In his 2012 annual report, Buffett noted that for decades newspapers made money with little effort. “As long as a newspaper was the only one in its community, its profits were certain to be extraordinary; whether it was managed well or poorly made little difference,” he wrote. “As one Southern publisher famously confessed, ‘I owe my exalted position in life to two great American institutions — nepotism and monopoly.’ ”
The Post also suffered because for years ad sales people could essentially wait for the phone to ring; sales now require a more aggressive and creative strategy. A senior Post business executive acknowledged as much, albeit with a jab at the news department. “We were monopolists in the ad department,” the executive said, “and we were monopolists as journalists.”
In the 1990s, Spoon and many others thought digital ad revenue would not only fill in the gap left by declining print ads but exceed them. That didn’t turn out to be the case because advertisers could count clicks and sought to drive down the price they paid for each one. And even though The Post tried a variety of online methods to hang on to classified ads leaving the paper, the competition for such ads remained fierce.
“The problem was the newspaper was a package and you could sell that package. People would pay a quarter and while they were at it would see a tire ad or movie review,” said another former Post executive. “And you got a tremendous return on that investment. . . . The Web means you have to compete for every click.”
“I think it’s going to be challenging for broad-based, general interest news to bring together in one place, electronic or print, what used to be the bundle that was offered because of fragmentation,” Spoon said in his March interview with Huey, before he learned that Graham was going to sell the paper. What lies ahead, he says is “personalization, user-generated content, professional- and user-sourced curation.”
“When the tiles come back together, it’s not going to look like the painting with just three colors inside a given frame. It’s going to be different for every person,” he said.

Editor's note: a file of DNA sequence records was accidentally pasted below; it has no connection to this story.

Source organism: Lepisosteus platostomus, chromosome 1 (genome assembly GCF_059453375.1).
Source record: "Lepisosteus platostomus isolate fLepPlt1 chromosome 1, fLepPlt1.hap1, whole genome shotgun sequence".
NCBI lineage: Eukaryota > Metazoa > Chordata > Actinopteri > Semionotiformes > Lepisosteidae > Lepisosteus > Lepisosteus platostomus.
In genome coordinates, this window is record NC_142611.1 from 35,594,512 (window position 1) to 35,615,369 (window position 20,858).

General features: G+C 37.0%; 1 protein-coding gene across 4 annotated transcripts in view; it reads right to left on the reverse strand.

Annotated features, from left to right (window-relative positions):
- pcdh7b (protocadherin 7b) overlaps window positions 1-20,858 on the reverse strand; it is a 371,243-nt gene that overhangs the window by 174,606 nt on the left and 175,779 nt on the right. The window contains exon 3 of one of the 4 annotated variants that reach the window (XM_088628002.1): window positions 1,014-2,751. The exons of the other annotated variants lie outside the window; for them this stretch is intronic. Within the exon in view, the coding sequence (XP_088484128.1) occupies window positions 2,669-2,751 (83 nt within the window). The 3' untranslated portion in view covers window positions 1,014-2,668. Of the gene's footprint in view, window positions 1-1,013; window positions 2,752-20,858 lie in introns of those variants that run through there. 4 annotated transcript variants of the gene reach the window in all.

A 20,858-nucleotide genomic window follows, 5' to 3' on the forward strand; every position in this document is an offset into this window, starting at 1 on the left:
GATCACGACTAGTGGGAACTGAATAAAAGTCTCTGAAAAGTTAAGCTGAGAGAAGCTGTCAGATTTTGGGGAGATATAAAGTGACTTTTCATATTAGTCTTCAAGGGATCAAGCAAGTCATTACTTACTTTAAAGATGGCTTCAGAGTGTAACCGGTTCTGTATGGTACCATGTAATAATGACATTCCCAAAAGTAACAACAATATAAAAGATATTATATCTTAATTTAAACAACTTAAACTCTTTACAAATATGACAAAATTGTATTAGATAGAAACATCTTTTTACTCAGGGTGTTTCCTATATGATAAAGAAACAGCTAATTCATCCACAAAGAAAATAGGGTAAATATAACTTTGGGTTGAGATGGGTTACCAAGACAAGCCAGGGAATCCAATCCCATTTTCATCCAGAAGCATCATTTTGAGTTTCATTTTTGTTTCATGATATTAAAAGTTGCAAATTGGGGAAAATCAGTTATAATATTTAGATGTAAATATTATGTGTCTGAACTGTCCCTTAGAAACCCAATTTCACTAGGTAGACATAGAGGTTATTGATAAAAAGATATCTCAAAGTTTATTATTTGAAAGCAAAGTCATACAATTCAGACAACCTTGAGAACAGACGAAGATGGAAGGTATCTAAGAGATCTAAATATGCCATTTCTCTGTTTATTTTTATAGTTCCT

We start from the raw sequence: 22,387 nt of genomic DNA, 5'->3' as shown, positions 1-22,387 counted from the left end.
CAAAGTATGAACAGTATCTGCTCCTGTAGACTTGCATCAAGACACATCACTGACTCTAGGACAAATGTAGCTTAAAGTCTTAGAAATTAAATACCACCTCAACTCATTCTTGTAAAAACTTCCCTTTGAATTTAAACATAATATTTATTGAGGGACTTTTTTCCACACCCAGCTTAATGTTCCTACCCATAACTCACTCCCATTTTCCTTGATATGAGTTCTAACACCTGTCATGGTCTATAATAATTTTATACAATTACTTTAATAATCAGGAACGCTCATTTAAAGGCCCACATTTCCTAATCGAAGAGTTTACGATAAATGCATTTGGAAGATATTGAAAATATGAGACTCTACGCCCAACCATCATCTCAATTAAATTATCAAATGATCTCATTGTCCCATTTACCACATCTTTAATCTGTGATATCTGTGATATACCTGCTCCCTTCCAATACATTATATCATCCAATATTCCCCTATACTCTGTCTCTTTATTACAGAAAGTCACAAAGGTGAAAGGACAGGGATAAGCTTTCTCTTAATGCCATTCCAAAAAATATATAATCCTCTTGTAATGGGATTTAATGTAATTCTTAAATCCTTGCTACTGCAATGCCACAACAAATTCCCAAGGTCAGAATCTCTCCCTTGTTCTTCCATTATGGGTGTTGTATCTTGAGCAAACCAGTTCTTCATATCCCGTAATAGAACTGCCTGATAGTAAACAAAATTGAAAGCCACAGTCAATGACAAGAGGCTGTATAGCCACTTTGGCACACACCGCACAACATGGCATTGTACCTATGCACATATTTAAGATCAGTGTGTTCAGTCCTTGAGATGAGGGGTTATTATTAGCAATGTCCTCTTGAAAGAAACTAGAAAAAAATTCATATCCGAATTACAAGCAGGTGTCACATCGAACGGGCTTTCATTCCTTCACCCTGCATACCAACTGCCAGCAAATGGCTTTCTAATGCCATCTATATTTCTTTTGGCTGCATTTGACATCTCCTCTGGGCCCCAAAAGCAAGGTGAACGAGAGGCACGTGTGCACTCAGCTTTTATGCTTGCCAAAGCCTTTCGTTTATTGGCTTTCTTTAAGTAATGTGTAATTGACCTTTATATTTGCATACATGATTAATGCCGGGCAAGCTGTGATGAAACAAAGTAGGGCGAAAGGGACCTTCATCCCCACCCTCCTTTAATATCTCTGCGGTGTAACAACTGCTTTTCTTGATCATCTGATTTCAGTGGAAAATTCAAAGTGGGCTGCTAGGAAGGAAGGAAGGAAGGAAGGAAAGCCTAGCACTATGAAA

Many people at The Post mourn missed opportunities, and with the benefit of hindsight there have been many. The Post sought to invest in Facebook at an early stage, an investment that would now be worth several billion dollars. The late Christopher Ma, a Post executive whose daughter knew Facebook founder Mark Zuckerberg at Harvard, helped bring together Zuckerberg and Graham, who agreed on an investment. But Zuckerberg later opted to go with a venture capital firm with more tech experience and Graham politely bowed out.
Some critics have said that The Post erred by failing to hang on to staffers John Harris and Jim VandeHei instead of letting them go to Allbritton and start Politico, which has its own ambitions to become a Washington player and stake a claim in the political reporting niche. Graham says, however, that while reporters at The Post compete with Politico, from a business point of view Politico is not a significant competitor.
Spoon has said The Post lost out by not buying more cable networks or television stations when they were far cheaper than they are now. It looked at investing in eBay, but didn’t.
One miss that isn’t mourned: The Post’s bid for the Boston Globe. It lost to the New York Times, which paid $1.1 billion in 1993. In August, the Times sold the Globe for just $70 million.
To some analysts, greater investment success — or continued big profits at the now-struggling Kaplan education unit — would have given Graham a greater ability to subsidize losses at the newspaper.
But people who know Graham say he doesn’t think that way. “It’s each business on its own bottom,” Spoon said. “That’s the way it’s always been run.”
One senior Post Co. executive says that greater investment success wouldn’t have changed Graham’s mind. “Having a lot of money in the bank is hardly a guarantee that you will solve all these problems,” he said. “The company always had enormous borrowing capacity. But Don felt what it was going to take was not something that could be easily envisioned within the confines of a public company.”